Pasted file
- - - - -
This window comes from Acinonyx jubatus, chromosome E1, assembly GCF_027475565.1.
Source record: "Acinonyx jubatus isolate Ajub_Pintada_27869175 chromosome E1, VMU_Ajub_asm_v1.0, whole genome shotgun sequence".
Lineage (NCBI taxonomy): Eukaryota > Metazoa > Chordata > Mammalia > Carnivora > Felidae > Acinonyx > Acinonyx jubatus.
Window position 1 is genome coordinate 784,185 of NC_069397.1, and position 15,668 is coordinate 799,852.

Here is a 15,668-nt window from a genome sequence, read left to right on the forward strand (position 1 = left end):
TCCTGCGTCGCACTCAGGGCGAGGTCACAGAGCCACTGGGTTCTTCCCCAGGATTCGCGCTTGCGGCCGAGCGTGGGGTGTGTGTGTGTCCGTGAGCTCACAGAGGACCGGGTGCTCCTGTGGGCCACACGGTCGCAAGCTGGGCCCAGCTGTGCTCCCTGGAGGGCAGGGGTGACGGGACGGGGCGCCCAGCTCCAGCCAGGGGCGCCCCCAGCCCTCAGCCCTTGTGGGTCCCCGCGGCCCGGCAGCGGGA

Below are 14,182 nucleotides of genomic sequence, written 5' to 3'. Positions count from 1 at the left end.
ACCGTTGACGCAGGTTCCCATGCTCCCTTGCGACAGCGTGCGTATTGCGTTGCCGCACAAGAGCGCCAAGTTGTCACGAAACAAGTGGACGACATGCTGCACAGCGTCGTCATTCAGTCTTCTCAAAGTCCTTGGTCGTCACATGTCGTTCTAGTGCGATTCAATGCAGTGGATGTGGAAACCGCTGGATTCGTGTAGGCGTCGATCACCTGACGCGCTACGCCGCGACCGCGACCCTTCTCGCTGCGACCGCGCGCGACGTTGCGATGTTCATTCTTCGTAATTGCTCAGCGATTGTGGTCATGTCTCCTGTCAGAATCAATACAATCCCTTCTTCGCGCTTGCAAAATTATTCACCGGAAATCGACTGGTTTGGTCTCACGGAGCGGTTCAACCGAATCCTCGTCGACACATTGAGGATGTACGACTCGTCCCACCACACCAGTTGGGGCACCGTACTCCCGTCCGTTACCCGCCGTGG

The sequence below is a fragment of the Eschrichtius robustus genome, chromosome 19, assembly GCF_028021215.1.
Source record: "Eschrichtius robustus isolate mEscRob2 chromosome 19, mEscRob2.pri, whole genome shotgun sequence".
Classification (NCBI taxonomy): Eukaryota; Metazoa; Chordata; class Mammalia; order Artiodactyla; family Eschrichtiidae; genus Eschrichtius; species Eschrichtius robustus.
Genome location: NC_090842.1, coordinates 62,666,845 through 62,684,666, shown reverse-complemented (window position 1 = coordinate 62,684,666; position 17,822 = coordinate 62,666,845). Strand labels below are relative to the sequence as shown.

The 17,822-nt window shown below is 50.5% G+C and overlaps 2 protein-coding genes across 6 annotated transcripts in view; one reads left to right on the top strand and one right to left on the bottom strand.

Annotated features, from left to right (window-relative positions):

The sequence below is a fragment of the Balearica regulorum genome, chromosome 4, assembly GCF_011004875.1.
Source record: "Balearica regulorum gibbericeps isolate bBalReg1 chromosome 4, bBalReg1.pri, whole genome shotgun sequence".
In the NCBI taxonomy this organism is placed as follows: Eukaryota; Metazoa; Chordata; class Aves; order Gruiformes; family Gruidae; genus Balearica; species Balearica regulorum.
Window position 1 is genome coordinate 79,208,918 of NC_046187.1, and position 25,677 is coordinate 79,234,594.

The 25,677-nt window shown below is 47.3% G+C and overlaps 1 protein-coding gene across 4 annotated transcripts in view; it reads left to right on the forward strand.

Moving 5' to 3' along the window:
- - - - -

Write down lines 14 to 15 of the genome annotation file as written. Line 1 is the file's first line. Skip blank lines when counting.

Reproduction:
Annotated features, from left to right (window-relative positions):

The sequence below is a fragment of the Balearica regulorum genome, chromosome 4, assembly GCF_011004875.1.